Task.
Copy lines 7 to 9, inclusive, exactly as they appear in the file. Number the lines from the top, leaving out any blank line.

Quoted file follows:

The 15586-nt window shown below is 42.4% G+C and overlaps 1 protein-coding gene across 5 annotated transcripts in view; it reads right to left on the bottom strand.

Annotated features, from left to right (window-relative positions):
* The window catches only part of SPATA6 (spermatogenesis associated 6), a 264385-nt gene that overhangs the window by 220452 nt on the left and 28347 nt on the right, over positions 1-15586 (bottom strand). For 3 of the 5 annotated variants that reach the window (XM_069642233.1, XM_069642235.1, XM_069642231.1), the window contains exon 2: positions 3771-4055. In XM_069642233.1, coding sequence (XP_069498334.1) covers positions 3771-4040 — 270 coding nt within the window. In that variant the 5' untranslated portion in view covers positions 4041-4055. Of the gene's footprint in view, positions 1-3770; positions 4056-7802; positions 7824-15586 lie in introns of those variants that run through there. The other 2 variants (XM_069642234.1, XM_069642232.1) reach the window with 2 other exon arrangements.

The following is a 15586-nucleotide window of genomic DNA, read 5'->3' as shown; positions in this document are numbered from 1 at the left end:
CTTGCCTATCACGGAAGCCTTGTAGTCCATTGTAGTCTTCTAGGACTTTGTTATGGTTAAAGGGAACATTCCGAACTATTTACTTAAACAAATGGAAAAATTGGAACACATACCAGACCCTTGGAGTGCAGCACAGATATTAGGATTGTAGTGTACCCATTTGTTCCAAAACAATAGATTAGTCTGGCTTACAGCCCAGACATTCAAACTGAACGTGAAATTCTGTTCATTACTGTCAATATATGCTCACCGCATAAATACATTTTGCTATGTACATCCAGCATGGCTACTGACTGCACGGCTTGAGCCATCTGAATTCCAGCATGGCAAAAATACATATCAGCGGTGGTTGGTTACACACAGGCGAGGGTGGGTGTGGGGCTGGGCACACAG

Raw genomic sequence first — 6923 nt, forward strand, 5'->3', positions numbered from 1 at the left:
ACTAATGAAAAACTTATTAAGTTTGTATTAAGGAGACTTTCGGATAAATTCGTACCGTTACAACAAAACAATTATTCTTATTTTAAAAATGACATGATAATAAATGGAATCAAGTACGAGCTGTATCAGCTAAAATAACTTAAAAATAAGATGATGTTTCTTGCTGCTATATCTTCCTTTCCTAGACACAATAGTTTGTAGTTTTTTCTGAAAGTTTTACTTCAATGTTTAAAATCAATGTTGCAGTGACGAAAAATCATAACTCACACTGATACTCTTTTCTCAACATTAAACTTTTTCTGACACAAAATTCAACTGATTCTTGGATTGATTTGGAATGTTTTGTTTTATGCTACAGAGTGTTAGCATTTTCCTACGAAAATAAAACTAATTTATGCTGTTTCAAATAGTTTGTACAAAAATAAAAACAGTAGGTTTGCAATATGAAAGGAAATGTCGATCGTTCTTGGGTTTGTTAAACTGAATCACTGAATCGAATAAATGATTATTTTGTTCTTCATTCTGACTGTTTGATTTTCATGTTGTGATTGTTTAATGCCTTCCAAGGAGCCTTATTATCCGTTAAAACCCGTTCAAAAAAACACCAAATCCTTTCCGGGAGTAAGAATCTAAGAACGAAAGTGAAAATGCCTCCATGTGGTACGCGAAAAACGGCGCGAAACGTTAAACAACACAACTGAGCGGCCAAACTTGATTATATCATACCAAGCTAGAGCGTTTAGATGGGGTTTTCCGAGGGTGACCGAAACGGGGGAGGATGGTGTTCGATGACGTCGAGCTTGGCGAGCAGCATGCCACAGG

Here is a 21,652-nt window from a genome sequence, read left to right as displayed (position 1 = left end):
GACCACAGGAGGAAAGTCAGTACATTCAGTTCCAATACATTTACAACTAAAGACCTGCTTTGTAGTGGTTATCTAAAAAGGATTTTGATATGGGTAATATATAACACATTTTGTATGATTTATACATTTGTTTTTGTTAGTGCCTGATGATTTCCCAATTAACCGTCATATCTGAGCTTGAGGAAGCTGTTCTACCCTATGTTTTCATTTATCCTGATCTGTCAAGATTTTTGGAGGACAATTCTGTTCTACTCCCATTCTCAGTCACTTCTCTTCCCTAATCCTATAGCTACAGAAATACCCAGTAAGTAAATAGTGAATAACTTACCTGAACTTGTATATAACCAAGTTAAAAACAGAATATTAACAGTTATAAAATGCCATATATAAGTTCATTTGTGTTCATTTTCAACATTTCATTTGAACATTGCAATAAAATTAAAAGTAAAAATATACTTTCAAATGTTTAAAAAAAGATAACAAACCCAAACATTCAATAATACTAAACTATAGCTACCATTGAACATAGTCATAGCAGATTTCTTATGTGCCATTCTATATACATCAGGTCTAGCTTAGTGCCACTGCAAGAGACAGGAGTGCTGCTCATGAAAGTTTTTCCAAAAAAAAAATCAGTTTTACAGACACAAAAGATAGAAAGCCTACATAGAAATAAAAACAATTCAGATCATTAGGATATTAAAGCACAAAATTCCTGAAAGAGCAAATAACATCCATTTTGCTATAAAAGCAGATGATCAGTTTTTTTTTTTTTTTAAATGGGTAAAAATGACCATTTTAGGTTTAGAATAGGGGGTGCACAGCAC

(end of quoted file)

ACTAATGAAAAACTTATTAAGTTTGTATTAAGGAGACTTTCGGATAAATTCGTACCGTTACAACAAAACAATTATTCTTATTTTAAAAATGACATGATAATAAATGGAATCAAGTACGAGCTGTATCAGCTAAAATAACTTAAAAATAAGATGATGTTTCTTGCTGCTATATCTTCCTTTCCTAGACACAATAGTTTGTAGTTTTTTCTGAAAGTTTTACTTCAATGTTTAAAATCAATGTTGCAGTGACGAAAAATCATAACTCACACTGATACTCTTTTCTCAACATTAAACTTTTTCTGACACAAAATTCAACTGATTCTTGGATTGATTTGGAATGTTTTGTTTTATGCTACAGAGTGTTAGCATTTTCCTACGAAAATAAAACTAATTTATGCTGTTTCAAATAGTTTGTACAAAAATAAAAACAGTAGGTTTGCAATATGAAAGGAAATGTCGATCGTTCTTGGGTTTGTTAAACTGAATCACTGAATCGAATAAATGATTATTTTGTTCTTCATTCTGACTGTTTGATTTTCATGTTGTGATTGTTTAATGCCTTCCAAGGAGCCTTATTATCCGTTAAAACCCGTTCAAAAAAACACCAAATCCTTTCCGGGAGTAAGAATCTAAGAACGAAAGTGAAAATGCCTCCATGTGGTACGCGAAAAACGGCGCGAAACGTTAAACAACACAACTGAGCGGCCAAACTTGATTATATCATACCAAGCTAGAGCGTTTAGATGGGGTTTTCCGAGGGTGACCGAAACGGGGGAGGATGGTGTTCGATGACGTCGAGCTTGGCGAGCAGCATGCCACAGG

Here is a 21,652-nt window from a genome sequence, read left to right as displayed (position 1 = left end):
GACCACAGGAGGAAAGTCAGTACATTCAGTTCCAATACATTTACAACTAAAGACCTGCTTTGTAGTGGTTATCTAAAAAGGATTTTGATATGGGTAATATATAACACATTTTGTATGATTTATACATTTGTTTTTGTTAGTGCCTGATGATTTCCCAATTAACCGTCATATCTGAGCTTGAGGAAGCTGTTCTACCCTATGTTTTCATTTATCCTGATCTGTCAAGATTTTTGGAGGACAATTCTGTTCTACTCCCATTCTCAGTCACTTCTCTTCCCTAATCCTATAGCTACAGAAATACCCAGTAAGTAAATAGTGAATAACTTACCTGAACTTGTATATAACCAAGTTAAAAACAGAATATTAACAGTTATAAAATGCCATATATAAGTTCATTTGTGTTCATTTTCAACATTTCATTTGAACATTGCAATAAAATTAAAAGTAAAAATATACTTTCAAATGTTTAAAAAAAGATAACAAACCCAAACATTCAATAATACTAAACTATAGCTACCATTGAACATAGTCATAGCAGATTTCTTATGTGCCATTCTATATACATCAGGTCTAGCTTAGTGCCACTGCAAGAGACAGGAGTGCTGCTCATGAAAGTTTTTCCAAAAAAAAAATCAGTTTTACAGACACAAAAGATAGAAAGCCTACATAGAAATAAAAACAATTCAGATCATTAGGATATTAAAGCACAAAATTCCTGAAAGAGCAAATAACATCCATTTTGCTATAAAAGCAGATGATCAGTTTTTTTTTTTTTTTAAATGGGTAAAAATGACCATTTTAGGTTTAGAATAGGGGGTGCACAGCAC